• To protect your belongings. You are responsible for the safety of your belongings during your hospital stay. We are not responsible for any lost or stolen patient belongings. We expect that you leave your valuables at home or request they be stored in a secured locked area of the admissions department.
  • To accept your financial obligations associated with your care and to make payment for services provided by Meritus

Your Medical Record

You have the right to access information in your medical record and the right to request an amendment to your medical record. Medical records that contain behavioral health and addictions information must have approval by the behavioral health administration before release to the patient. To view or request a copy of information from your medical record, you must obtain and sign an “Authorization for Release of Medical Records” form. To amend your medical record, a “Request for Amendment of Protected Health Information” form must be completed. Both forms are available in the medical records department which can be reached at 301-790-8137. There is a processing fee if you request a copy of any portion of your medical record.

Patient Advocacy

When necessary, the patient advocate can act as a liaison between you and your physicians in order to help you understand the aspects of your medical care. If you or your family members have concerns about any aspect of your care, please contact the clinical manager on the unit or his/ her designee. Should our management staff not satisfy your concerns, please contact the patient advocate’s office at 301-790-8662 or 301-790-8499.

The hospital has a process for resolving concerns about your care. Unless the issue is urgent, you can expect to hear from someone within three business days. Should your complaint not be resolved by the hospital to your satisfaction you may contact the regulatory or state agencies listed.

Your Right to Make Health care Decisions

There may be times when you cannot make your wishes known to your doctor or other health care providers. If you were taken to a hospital in a coma, you would want the hospital's medical staff to know what your specific wishes are about your medical care.

This page describes what the federal law has to say about your rights to inform your health care providers and significant others about the medical care and treatment you want if you are physically or mentally unable to make those decisions yourself.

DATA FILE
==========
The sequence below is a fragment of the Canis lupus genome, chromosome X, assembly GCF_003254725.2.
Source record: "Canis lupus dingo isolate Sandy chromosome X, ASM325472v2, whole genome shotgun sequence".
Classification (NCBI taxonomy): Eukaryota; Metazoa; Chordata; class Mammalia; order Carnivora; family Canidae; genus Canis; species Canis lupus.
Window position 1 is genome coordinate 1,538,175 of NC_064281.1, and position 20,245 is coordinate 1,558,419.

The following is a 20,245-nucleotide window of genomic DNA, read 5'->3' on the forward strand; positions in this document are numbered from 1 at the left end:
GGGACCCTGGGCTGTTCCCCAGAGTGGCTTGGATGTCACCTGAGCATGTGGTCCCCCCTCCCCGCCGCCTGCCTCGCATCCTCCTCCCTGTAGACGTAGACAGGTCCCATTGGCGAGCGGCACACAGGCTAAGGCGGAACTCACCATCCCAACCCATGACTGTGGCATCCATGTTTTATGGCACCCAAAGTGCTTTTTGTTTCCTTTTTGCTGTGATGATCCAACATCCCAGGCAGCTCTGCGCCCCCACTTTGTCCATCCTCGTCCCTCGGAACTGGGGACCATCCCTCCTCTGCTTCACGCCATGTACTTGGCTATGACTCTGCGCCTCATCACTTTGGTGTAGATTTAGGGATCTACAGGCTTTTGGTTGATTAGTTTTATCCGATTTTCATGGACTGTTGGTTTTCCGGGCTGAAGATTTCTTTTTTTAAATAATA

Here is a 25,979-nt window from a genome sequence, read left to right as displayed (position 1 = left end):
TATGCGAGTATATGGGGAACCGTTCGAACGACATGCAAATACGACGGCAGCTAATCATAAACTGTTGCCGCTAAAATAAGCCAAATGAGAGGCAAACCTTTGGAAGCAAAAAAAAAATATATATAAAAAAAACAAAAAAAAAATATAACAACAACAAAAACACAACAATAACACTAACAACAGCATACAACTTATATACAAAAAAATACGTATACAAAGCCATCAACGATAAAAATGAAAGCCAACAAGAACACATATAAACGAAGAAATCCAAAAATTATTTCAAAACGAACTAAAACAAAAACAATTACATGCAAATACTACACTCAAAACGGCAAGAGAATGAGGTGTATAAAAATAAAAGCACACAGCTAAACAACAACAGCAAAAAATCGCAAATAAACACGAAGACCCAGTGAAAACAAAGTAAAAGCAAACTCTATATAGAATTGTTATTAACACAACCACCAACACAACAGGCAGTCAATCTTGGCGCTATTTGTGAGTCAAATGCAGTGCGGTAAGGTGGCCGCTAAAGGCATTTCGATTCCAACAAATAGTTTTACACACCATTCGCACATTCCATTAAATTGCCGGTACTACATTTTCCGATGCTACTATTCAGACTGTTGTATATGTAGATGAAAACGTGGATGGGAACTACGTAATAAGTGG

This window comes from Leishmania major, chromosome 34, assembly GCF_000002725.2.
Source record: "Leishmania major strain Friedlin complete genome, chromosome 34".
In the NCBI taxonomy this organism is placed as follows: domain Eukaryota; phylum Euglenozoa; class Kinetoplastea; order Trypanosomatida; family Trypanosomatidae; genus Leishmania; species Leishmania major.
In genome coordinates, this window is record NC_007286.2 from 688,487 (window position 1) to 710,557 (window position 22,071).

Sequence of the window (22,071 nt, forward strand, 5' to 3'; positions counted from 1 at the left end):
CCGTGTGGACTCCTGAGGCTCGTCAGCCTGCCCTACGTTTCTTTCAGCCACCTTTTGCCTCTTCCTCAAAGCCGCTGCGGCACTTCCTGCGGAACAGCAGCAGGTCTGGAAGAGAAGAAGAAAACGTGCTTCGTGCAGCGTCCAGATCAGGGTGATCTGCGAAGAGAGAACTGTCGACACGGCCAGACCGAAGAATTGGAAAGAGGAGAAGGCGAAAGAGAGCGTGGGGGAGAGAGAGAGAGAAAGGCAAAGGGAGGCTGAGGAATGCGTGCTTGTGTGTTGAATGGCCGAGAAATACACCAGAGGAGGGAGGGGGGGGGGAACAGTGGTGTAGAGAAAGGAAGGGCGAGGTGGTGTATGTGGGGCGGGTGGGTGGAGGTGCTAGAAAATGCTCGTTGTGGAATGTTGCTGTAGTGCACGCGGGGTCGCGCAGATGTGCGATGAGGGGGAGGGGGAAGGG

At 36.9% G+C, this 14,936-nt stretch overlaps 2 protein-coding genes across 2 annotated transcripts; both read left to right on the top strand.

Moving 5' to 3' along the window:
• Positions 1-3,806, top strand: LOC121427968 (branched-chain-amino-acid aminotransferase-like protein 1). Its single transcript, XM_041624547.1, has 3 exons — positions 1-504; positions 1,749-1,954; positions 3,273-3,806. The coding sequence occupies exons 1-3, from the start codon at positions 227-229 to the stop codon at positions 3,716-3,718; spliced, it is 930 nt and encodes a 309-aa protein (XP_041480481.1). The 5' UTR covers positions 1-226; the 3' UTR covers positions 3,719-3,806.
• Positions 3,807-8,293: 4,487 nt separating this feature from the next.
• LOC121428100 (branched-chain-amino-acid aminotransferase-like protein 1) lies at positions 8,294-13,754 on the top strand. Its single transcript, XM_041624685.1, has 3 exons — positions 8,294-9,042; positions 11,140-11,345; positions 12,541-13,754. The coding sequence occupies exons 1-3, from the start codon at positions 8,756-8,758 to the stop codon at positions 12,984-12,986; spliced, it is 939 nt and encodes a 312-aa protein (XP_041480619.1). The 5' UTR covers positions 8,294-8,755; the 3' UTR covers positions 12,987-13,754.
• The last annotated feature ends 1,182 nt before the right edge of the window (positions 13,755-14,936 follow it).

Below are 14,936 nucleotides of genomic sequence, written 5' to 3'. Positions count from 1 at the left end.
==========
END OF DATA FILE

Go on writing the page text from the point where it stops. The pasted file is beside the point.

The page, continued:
Because this is an important matter, we urge you to talk to your spouse, family, close friends, personal advisor(s), your doctor and your attorney before deciding whether you want an advance directive.

Advanced Directives FAQ

What are advanced directives?

Advance directives are documents that state your choices about medical treatment and/or name someone to make decisions about your medical treatment if you are unable to make these decisions or choices yourself. Through advance directives, you can make legally valid decisions about your future medical care.

Most states recognize three types of advance directives:

  • A living will
  • An appointment of health care agency
  • An oral directive

Do I have to have an advanced directive?

No. But if questions arise about medical treatment, advance directives may help to clarify these important issues.

Will I receive medical care if I do not have an advance directive?

Yes. There is a chance, however, that you will receive more treatment or procedures than you may want.

If you cannot speak for yourself and you do not have any advance directives, your health care provider will look to the following people, in the order listed, for decisions about your care.

  • Your guardian, if a court has appointed one.
  • Your spouse or domestic partner.
  • Your adult children.
  • Your parents.
  • Your adult brothers or sisters.

To whom should I talk about advance directives?

Before writing your instructions you should talk to those people closest to you. Discuss the instructions with your family, your doctor, and other appropriate people. These are the people who will be involved with your health care if you are unable to make your own decisions.

When do advance directives go into effect?

Directives go into effect when you can no longer make your own health care decisions. As long as you are able to give 'informed consent,' your health care providers will rely on you and not on your advance directives.

What is informed consent?

Informed consent means that you are able to understand the nature and probable consequences of medical treatments and are able to make evaluations of the risks and possible benefits of those treatments as compared with alternatives.

How will my health care providers know I have an advance directive?

Upon admission you will be asked if you have an advance directive. If you answer "yes," you will be asked to present it to the hospital to become part of your medical record while you are a patient. It is your responsibility to communicate the fact that you have these documents to your physician and significant others.

Download these helpful advance directive cards to keep in your wallet or purse. They will tell first responders and family members where to find a copy of your advance directive.

Can I change my mind after I write an advance directive?

Yes. You can cancel or change any advance directive that you have written by destroying the original document. Tell anyone concerned that you have cancelled the advance directive. To change your advance directive write and date a new one. Give copies of your revised document to all the appropriate parties, including your doctor.

Do I need a lawyer to help me make an advance directive?

There is no legal requirement to contact a lawyer, although a lawyer may be helpful to you. You may use this form to execute your advance directives.

What if I have questions regarding completion of my advance directive?

If you have questions or need assistance completing your Advanced Directives, please call 301-790-8271.

Click here for additional resources on Advance Directives.